- Write down as much detail as possible everything you ever wanted to tell your father. After you finish writing, read the contents of the letter aloud to yourself, as if you were reading to him. Then destroy the letter by burning it or tearing the paper into several pieces.
- The letter does not need to be sent because the purpose of this exercise is to help you heal, but you can still give it to your father if you wish.
Step 3. Start taking care of yourself
A parent's physical or emotional absence can have many negative effects on a child, so fight these problems by taking care of yourself.
Put this into practice by doing anything that helps you feel well cared for - watch your favorite movies or series, take a silent walk in nature, or get a shoulder rub to release tension
Step 4. Learn to identify your strengths
A parent's lack of love or distance can undermine a child's self-esteem and reduce a child's self-esteem, so make an effort to pay attention to your personal qualities to be able to combat such emotional issues. This will help you feel more self-confident, even without your father's support.
- Make a list of all the things you do well - ask a friend for help if you are having trouble thinking about these strengths on your own.
- Put the list in your mirror so it's always visible, and don't forget to add new items as you discover more strengths.
- Take a pen and paper, and write down the compliments you've received from others, such as teachers or adults you respect-read the list when you're depressed to remind yourself what others really think about you.
Step 5. Unburden yourself with a trusted friend
The emotional wounds caused by a bad parent can be very deep, but the ability to share your feelings with others can help you recover. Think of at least one friend with whom you can share your innermost feelings and thoughts - these conversations can facilitate the healing process.
Say something like "My relationship with my dad has been making me very upset, I need to talk to someone about it."
Step 6. Talk to an authority figure
In addition to relying on your friends, talking to another adult about what's going on in your home can also help - try talking to a family member, teacher, or school counselor.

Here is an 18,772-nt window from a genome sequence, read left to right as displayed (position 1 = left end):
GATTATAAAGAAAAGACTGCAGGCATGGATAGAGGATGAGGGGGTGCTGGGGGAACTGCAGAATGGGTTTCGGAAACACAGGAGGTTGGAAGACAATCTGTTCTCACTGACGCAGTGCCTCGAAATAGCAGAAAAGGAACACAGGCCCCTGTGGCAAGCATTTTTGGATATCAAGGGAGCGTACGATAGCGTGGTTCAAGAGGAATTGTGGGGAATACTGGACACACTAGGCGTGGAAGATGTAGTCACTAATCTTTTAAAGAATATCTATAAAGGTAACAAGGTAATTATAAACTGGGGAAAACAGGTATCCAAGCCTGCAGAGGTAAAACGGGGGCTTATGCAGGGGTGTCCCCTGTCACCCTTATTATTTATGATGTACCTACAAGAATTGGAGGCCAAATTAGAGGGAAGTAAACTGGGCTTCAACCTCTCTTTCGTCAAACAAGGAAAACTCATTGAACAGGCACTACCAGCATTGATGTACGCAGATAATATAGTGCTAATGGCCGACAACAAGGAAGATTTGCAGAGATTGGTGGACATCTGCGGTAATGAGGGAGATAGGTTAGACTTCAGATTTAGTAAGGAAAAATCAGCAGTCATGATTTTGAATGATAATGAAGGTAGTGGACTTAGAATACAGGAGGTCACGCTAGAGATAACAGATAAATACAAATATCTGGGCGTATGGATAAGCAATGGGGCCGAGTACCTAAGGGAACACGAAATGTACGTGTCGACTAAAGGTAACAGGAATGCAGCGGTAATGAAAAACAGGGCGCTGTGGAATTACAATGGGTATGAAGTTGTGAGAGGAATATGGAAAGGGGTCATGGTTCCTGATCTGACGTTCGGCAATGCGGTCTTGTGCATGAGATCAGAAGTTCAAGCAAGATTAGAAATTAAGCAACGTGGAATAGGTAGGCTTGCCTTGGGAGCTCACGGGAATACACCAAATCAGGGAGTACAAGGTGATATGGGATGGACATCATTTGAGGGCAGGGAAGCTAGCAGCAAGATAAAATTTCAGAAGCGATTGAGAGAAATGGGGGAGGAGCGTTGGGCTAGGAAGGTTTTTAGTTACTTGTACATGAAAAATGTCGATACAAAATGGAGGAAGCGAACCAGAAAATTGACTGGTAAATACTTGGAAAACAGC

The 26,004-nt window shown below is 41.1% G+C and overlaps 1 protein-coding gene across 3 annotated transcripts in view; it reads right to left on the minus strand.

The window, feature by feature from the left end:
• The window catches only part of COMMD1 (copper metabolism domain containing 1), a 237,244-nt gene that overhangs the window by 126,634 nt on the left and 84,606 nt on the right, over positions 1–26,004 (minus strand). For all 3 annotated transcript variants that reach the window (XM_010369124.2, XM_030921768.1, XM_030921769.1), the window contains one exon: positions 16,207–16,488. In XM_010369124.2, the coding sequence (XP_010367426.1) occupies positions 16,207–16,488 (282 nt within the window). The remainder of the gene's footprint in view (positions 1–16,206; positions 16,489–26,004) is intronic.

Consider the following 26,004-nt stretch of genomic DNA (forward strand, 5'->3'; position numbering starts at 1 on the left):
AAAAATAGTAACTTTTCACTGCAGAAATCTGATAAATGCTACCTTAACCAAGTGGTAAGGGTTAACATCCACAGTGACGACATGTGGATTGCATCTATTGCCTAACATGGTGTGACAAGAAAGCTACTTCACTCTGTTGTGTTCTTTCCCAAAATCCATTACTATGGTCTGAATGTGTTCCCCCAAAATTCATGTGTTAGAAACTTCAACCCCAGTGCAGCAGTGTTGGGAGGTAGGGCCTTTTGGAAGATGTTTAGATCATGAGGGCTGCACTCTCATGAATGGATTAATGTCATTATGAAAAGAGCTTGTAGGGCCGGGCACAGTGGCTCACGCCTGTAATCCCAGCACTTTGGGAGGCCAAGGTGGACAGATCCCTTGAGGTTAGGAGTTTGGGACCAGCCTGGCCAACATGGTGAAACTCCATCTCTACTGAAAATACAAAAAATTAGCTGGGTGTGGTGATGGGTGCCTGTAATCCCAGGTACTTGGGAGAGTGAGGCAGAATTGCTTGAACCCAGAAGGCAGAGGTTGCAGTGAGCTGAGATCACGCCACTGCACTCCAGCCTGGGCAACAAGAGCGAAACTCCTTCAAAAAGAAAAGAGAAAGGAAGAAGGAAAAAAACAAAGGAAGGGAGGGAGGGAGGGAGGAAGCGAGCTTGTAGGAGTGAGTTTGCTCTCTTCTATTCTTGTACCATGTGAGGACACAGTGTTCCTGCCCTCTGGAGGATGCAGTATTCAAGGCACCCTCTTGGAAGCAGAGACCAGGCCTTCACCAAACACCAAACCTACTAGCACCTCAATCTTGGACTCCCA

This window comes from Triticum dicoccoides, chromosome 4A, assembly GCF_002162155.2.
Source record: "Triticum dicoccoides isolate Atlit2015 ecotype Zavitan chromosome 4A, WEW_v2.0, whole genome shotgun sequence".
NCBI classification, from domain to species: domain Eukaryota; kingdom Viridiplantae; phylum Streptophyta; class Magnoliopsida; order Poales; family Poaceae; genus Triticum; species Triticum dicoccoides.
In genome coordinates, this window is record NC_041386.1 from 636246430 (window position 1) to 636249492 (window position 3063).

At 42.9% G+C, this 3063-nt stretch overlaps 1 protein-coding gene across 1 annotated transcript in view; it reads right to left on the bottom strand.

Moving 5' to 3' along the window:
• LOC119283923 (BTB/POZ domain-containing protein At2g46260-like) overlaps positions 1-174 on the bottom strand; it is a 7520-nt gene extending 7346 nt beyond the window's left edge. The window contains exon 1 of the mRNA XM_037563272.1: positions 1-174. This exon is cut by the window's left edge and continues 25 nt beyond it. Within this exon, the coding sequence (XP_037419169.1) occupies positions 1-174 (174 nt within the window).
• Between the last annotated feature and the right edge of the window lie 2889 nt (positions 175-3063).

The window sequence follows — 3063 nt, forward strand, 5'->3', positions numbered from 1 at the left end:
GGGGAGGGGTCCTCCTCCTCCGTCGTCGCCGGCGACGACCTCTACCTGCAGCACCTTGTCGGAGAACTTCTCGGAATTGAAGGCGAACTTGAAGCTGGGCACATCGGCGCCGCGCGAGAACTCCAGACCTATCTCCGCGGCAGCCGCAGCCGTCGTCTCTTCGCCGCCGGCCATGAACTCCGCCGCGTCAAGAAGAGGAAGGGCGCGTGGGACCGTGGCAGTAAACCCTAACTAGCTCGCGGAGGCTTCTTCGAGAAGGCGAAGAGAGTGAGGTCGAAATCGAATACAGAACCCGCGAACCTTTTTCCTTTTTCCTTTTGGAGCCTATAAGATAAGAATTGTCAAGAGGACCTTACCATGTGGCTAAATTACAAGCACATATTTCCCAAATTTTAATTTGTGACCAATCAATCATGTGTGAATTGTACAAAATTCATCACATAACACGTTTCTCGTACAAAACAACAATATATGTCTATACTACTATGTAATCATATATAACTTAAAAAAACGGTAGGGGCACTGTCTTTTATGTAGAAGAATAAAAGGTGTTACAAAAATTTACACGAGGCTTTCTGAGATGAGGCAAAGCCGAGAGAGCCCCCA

- Say something like "Things are really tough at home. My dad has been drinking more and more and I don't know what to do."
- Keep in mind that some professionals, such as a teacher, will have an obligation to report your parent's behavior to authorities, such as the police or the guardianship council. Avoid going into too much detail if you don't want to make trouble for your parent, or prefer to talk to other adults, such as a friend's parent or family member.
Method 3 of 3: Surviving Abuse
Step 1. Don't argue with an abusive parent
Avoid arguing or defending your point of view when the other person is nervous or violent - the best way to handle this type of situation is to remain silent and only say something when someone talks to you. Arguing or trying to explain your opinion could make your father even angrier, putting his safety at risk.
Step 2. Find a safe haven
If you have an abusive parent, think of a place you can escape to during his worst days - walking away from that person will protect you from physical or verbal abuse. If you have younger siblings, don't forget to take them to the shelter as well.
A safe haven could be a friend's or neighbor's house, or a park near your neighborhood
Step 3. Talk to someone about abuse
Speak up is critical to interrupting the cycle of aggression - doing so can be frightening as you may be afraid of retaliation, but we can't get help when we remain silent.
- Ask to talk to a trusted adult, such as a teacher, coach, or school counselor, and tell them what has been going on in your home. Most people who work professionally with children have an obligation to report abuse to the authorities, meaning they will need to contact the police or guardianship council if they witness or suspect any kind of abuse.
- In Brazil, you can call every day, from 8:00 am to 10:00 pm, to the Human Rights Hotline, through the number 100.
- In Portugal, call SOS-Criança, through the number 116111, to chat anonymously with someone - this phone works from Monday to Friday, from 9 am to 7 pm.
Step 4. Call the police if you are in immediate danger
If your father threatens to harm you or someone else in your family, don't hesitate to call the police - never assume that he can calm down on his own and that these threats are unfounded. Call 911 or other emergency services immediately if your life is at risk.
Step 5. See a therapist
Therapy will help you reflect on some of the traumas caused by living with your father, and the therapist's office is a safe place where you can explore and deal with pent-up feelings that hurt your chances of succeeding or living a life. healthy.
- If you are still a minor, talk to your mother or other guardian and ask if you can go to therapy, or see if your school counselor can recommend someone to talk to you during school hours.
- If you are an adult, talk to your routine doctor and ask him to recommend a mental health professional.